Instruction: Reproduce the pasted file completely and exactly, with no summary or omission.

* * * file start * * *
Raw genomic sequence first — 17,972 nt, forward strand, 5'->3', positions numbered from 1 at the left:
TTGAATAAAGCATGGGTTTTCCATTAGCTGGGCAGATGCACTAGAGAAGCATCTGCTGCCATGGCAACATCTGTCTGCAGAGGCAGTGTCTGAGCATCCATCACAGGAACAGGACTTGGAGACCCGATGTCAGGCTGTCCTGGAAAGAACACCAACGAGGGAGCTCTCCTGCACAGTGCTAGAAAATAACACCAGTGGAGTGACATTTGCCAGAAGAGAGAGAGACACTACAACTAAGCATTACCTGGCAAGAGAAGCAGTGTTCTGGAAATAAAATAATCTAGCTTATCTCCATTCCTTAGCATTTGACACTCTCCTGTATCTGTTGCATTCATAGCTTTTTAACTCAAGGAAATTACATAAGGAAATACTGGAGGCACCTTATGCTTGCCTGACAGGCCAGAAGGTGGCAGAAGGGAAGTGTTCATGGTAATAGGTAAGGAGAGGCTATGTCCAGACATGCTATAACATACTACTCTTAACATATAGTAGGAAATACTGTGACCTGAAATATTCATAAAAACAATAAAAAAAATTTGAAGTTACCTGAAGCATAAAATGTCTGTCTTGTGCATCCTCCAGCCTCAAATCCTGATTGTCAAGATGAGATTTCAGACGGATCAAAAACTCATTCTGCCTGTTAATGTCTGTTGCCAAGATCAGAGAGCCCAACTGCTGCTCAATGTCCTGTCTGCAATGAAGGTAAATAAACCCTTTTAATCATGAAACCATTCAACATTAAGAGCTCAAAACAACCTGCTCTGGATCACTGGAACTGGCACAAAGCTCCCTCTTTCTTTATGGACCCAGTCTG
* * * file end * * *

Raw genomic sequence first — 17,972 nt, forward strand, 5'->3', positions numbered from 1 at the left:
TTGAATAAAGCATGGGTTTTCCATTAGCTGGGCAGATGCACTAGAGAAGCATCTGCTGCCATGGCAACATCTGTCTGCAGAGGCAGTGTCTGAGCATCCATCACAGGAACAGGACTTGGAGACCCGATGTCAGGCTGTCCTGGAAAGAACACCAACGAGGGAGCTCTCCTGCACAGTGCTAGAAAATAACACCAGTGGAGTGACATTTGCCAGAAGAGAGAGAGACACTACAACTAAGCATTACCTGGCAAGAGAAGCAGTGTTCTGGAAATAAAATAATCTAGCTTATCTCCATTCCTTAGCATTTGACACTCTCCTGTATCTGTTGCATTCATAGCTTTTTAACTCAAGGAAATTACATAAGGAAATACTGGAGGCACCTTATGCTTGCCTGACAGGCCAGAAGGTGGCAGAAGGGAAGTGTTCATGGTAATAGGTAAGGAGAGGCTATGTCCAGACATGCTATAACATACTACTCTTAACATATAGTAGGAAATACTGTGACCTGAAATATTCATAAAAACAATAAAAAAAATTTGAAGTTACCTGAAGCATAAAATGTCTGTCTTGTGCATCCTCCAGCCTCAAATCCTGATTGTCAAGATGAGATTTCAGACGGATCAAAAACTCATTCTGCCTGTTAATGTCTGTTGCCAAGATCAGAGAGCCCAACTGCTGCTCAATGTCCTGTCTGCAATGAAGGTAAATAAACCCTTTTAATCATGAAACCATTCAACATTAAGAGCTCAAAACAACCTGCTCTGGATCACTGGAACTGGCACAAAGCTCCCTCTTTCTTTATGGACCCAGTCTG